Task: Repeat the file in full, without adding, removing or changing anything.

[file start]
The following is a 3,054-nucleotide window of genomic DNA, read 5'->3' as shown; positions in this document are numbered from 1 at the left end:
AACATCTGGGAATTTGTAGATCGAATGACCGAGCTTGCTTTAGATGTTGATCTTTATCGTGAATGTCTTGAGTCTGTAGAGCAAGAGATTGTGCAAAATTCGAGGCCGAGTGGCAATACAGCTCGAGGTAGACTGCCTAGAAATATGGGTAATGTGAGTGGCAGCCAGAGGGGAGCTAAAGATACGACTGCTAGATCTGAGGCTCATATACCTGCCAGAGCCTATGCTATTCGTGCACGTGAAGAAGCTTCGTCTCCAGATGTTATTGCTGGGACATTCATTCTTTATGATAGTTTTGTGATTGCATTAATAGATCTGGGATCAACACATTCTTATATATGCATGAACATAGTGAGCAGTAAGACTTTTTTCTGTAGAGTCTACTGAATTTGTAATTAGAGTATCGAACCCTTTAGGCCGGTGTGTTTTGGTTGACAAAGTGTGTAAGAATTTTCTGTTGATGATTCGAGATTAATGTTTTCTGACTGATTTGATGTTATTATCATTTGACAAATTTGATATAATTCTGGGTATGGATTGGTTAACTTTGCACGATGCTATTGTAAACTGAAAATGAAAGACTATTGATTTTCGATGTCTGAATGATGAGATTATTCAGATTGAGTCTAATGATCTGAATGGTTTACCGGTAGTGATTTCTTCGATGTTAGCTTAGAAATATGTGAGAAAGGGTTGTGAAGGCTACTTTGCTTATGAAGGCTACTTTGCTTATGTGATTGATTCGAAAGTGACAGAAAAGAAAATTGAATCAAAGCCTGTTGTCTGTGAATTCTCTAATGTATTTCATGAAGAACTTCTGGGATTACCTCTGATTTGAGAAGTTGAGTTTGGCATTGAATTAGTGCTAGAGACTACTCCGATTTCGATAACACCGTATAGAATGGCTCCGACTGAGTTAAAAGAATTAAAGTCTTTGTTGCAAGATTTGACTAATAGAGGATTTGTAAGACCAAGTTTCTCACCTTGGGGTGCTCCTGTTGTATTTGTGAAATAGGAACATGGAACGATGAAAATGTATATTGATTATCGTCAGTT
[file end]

The following is a 3,054-nucleotide window of genomic DNA, read 5'->3' as shown; positions in this document are numbered from 1 at the left end:
AACATCTGGGAATTTGTAGATCGAATGACCGAGCTTGCTTTAGATGTTGATCTTTATCGTGAATGTCTTGAGTCTGTAGAGCAAGAGATTGTGCAAAATTCGAGGCCGAGTGGCAATACAGCTCGAGGTAGACTGCCTAGAAATATGGGTAATGTGAGTGGCAGCCAGAGGGGAGCTAAAGATACGACTGCTAGATCTGAGGCTCATATACCTGCCAGAGCCTATGCTATTCGTGCACGTGAAGAAGCTTCGTCTCCAGATGTTATTGCTGGGACATTCATTCTTTATGATAGTTTTGTGATTGCATTAATAGATCTGGGATCAACACATTCTTATATATGCATGAACATAGTGAGCAGTAAGACTTTTTTCTGTAGAGTCTACTGAATTTGTAATTAGAGTATCGAACCCTTTAGGCCGGTGTGTTTTGGTTGACAAAGTGTGTAAGAATTTTCTGTTGATGATTCGAGATTAATGTTTTCTGACTGATTTGATGTTATTATCATTTGACAAATTTGATATAATTCTGGGTATGGATTGGTTAACTTTGCACGATGCTATTGTAAACTGAAAATGAAAGACTATTGATTTTCGATGTCTGAATGATGAGATTATTCAGATTGAGTCTAATGATCTGAATGGTTTACCGGTAGTGATTTCTTCGATGTTAGCTTAGAAATATGTGAGAAAGGGTTGTGAAGGCTACTTTGCTTATGAAGGCTACTTTGCTTATGTGATTGATTCGAAAGTGACAGAAAAGAAAATTGAATCAAAGCCTGTTGTCTGTGAATTCTCTAATGTATTTCATGAAGAACTTCTGGGATTACCTCTGATTTGAGAAGTTGAGTTTGGCATTGAATTAGTGCTAGAGACTACTCCGATTTCGATAACACCGTATAGAATGGCTCCGACTGAGTTAAAAGAATTAAAGTCTTTGTTGCAAGATTTGACTAATAGAGGATTTGTAAGACCAAGTTTCTCACCTTGGGGTGCTCCTGTTGTATTTGTGAAATAGGAACATGGAACGATGAAAATGTATATTGATTATCGTCAGTT